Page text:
These days futures contracts were traded for all kinds of things whose value might change with time. High on that list were financial instruments such as Treasury notes and bonds, whose resale worth could drop if interest rates unexpectedly rose. If you owned a bond and were worried it might go down in value, you could hedge your exposure with a futures contract, in effect "selling" it in advance at the current price and letting somebody else assume the risk of future market uncertainty.

  Modern finance being the marvel it is, you could even sell bonds you didn't own, just like the farmer's nonexistent grain. The Wall Street crowd called this a "naked" contract, since you were obligated to go out and acquire that bond in the open market on the day you'd agreed to deliver it, even if the price had skyrocketed in the meantime. Or you had to try and buy back the contract. Of course, you were betting that price would go down, letting you pocket the difference.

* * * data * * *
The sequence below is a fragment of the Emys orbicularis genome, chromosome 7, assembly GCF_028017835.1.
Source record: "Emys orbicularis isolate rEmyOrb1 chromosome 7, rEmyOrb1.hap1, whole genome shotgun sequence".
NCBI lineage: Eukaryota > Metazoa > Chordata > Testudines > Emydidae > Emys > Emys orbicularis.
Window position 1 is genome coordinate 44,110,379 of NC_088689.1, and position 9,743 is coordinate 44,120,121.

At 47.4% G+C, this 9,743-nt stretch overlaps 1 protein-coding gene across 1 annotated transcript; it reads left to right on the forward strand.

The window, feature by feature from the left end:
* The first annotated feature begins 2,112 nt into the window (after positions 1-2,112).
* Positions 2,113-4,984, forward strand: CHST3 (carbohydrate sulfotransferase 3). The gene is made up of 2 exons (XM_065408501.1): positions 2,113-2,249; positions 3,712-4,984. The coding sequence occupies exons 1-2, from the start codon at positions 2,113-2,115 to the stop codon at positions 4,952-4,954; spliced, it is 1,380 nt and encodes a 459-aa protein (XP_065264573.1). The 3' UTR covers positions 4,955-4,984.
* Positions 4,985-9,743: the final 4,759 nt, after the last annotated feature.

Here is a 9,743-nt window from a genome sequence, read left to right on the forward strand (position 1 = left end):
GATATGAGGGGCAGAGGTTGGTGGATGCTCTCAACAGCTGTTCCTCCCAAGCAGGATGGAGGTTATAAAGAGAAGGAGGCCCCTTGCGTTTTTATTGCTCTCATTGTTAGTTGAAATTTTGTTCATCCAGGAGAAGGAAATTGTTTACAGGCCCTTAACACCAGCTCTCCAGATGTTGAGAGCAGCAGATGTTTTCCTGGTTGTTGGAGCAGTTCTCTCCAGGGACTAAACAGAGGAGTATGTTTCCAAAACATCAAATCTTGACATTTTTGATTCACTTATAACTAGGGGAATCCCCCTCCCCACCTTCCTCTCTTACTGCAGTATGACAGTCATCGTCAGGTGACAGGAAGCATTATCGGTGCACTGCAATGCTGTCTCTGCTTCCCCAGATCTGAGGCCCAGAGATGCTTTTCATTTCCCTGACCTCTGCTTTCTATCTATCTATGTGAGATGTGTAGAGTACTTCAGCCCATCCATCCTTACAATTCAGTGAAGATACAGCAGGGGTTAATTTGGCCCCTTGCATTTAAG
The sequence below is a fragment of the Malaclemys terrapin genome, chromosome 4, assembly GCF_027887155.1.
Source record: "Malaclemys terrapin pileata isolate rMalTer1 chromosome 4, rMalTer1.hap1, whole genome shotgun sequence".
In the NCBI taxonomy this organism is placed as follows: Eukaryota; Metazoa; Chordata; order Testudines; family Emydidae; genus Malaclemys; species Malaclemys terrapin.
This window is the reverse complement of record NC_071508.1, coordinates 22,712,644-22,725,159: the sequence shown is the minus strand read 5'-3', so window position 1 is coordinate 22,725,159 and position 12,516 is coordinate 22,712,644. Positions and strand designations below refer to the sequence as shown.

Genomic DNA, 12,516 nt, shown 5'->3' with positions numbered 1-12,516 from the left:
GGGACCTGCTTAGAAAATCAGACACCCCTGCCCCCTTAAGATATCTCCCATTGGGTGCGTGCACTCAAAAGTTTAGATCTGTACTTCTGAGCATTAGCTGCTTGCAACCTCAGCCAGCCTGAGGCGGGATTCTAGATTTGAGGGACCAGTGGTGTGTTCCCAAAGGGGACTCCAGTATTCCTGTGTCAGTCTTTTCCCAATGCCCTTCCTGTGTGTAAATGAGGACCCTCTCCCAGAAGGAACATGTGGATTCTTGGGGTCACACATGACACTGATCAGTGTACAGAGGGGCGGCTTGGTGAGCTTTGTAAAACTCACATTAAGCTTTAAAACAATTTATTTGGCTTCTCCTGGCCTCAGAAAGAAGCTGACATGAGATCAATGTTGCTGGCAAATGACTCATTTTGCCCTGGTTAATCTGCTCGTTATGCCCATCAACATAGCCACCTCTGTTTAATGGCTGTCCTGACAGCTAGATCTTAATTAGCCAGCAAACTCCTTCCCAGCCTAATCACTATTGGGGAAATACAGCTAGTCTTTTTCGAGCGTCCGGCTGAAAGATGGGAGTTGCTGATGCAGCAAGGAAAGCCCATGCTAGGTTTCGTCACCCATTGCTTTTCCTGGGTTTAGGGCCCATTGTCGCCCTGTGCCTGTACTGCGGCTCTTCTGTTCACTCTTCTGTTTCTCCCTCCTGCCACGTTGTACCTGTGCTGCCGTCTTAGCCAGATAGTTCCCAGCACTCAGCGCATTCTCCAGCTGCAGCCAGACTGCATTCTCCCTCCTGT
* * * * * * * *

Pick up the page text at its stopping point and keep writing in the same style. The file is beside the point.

Pious spirits on the futures exchanges called these deals high finance and risk hedging. They operated, however, remarkably like legalized gambling. Dabbling in interest-rate futures was not for those with a dicey heart.

  "Our objective," Noda went on, "is to cushion Japan's exposure somewhat."

  "With futures contracts?"

  "Precisely. U.S. Treasury obligations are held by a variety of investors in Japan, but up until now we have made very little use of the protection possible in your futures markets. Nippon, Inc. will concern itself with that."

  I listened thoughtfully. "So you're saying you want to create an insurance program for Japanese investors in case the price of Treasuries weakens?"

  It made sense. If interest rates went up here, reducing the value of their government paper, then the price of his futures contracts would rise to offset the loss.

  I glanced over at Japan's monetary guru, Akira Mori, who was carefully examining her bronze fingernails. Was she the one behind all this sudden nervousness about America's financial health? What could these two know that we didn't, I won­dered. It was all a bit mysterious.

  One thing was no mystery, though. Whatever was going on with Matsuo Noda and Akira Mori gave me a very unsettled feeling.

  "I'm flattered." I looked him over. "But afraid I'll have to pass. This fall I plan to take off for a while and . . . catch up on some personal matters that—"